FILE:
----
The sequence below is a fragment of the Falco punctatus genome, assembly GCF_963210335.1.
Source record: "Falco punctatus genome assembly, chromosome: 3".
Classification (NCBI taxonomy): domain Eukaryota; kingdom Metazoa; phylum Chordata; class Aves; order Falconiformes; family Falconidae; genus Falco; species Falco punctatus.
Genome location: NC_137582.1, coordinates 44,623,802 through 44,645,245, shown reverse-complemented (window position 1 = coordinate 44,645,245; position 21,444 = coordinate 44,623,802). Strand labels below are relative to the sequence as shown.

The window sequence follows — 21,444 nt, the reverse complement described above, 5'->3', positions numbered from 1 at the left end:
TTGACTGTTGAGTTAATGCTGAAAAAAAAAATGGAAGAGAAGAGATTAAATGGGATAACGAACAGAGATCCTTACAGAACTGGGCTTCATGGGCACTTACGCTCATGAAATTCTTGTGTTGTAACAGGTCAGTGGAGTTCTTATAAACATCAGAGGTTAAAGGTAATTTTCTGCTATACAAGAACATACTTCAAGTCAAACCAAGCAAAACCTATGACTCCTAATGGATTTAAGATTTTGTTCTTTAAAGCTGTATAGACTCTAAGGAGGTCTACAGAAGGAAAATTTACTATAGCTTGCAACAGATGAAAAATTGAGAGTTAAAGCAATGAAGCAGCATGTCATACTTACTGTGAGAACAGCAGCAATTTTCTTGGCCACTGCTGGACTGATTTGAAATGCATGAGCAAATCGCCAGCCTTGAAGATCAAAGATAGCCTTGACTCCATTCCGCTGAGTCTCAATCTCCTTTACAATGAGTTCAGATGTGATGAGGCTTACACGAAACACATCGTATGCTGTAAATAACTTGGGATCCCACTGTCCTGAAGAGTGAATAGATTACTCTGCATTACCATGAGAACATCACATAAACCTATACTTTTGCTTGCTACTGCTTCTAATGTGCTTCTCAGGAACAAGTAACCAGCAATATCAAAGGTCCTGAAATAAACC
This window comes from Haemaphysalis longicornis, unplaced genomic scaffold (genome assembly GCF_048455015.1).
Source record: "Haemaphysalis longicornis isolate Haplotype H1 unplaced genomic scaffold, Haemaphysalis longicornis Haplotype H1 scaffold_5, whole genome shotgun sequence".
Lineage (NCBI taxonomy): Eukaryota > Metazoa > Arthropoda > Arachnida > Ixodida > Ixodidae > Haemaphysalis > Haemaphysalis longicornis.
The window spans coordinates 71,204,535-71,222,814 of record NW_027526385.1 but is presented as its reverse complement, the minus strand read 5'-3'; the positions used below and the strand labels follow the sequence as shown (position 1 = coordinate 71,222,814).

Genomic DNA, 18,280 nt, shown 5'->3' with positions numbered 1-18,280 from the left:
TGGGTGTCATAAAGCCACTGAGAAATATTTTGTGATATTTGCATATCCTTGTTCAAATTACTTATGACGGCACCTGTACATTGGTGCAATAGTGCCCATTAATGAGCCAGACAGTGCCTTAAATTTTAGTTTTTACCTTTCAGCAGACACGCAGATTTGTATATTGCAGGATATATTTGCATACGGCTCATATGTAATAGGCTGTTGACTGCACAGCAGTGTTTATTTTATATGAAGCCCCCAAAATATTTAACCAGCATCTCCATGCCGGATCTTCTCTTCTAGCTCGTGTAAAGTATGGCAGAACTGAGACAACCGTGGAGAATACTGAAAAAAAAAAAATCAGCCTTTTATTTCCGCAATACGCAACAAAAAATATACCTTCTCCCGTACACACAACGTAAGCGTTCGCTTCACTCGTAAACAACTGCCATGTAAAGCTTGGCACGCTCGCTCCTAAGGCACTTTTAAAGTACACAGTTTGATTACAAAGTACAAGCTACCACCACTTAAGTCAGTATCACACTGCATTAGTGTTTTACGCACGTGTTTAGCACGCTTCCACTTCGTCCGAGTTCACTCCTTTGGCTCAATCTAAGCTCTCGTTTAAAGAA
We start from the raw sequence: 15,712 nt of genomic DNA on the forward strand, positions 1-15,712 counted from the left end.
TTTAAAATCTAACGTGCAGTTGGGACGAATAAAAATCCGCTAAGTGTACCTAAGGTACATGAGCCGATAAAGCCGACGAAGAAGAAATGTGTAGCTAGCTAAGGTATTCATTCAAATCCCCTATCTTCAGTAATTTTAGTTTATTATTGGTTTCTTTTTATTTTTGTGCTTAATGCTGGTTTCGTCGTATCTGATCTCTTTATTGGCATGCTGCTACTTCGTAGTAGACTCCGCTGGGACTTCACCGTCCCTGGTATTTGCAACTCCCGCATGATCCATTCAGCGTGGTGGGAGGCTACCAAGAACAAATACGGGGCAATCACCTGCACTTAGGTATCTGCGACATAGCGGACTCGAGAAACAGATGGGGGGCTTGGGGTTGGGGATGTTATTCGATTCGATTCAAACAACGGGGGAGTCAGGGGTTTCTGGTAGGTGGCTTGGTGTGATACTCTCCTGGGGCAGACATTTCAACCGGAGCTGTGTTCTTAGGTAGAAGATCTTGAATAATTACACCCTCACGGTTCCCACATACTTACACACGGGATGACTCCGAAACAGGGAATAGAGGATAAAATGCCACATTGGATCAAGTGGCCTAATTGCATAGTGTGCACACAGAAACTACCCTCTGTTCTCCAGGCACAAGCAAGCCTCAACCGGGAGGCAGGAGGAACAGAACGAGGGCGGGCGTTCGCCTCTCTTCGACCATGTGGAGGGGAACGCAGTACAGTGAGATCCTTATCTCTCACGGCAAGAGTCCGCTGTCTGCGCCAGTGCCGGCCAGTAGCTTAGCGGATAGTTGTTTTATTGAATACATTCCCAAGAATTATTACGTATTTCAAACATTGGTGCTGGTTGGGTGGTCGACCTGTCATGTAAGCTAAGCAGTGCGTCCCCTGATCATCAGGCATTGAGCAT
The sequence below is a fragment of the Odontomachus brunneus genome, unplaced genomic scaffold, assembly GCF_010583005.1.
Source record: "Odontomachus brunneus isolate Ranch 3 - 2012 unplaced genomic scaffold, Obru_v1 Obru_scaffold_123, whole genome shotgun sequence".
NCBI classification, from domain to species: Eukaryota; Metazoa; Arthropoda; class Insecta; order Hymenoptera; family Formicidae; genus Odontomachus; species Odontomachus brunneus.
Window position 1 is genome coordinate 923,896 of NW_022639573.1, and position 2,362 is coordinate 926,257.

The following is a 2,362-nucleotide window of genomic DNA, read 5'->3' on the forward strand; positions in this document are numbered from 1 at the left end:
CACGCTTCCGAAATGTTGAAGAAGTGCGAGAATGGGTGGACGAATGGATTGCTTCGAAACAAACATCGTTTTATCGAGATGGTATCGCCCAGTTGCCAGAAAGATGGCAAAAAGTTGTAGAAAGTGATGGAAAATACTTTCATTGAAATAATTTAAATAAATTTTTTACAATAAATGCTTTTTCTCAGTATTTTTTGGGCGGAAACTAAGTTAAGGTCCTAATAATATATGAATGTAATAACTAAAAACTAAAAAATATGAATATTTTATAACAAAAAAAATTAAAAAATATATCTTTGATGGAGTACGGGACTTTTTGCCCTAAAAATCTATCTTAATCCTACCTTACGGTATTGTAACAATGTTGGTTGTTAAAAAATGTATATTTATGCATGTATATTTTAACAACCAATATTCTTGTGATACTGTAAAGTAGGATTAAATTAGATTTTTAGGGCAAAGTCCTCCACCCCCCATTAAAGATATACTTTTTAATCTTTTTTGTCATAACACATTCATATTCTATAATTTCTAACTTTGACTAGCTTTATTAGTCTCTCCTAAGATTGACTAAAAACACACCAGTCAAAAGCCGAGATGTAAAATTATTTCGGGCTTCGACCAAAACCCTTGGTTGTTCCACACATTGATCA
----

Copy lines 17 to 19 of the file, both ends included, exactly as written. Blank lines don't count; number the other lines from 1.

NCBI classification, from domain to species: Eukaryota; Metazoa; Arthropoda; class Insecta; order Hymenoptera; family Formicidae; genus Odontomachus; species Odontomachus brunneus.
Window position 1 is genome coordinate 923,896 of NW_022639573.1, and position 2,362 is coordinate 926,257.

The following is a 2,362-nucleotide window of genomic DNA, read 5'->3' on the forward strand; positions in this document are numbered from 1 at the left end: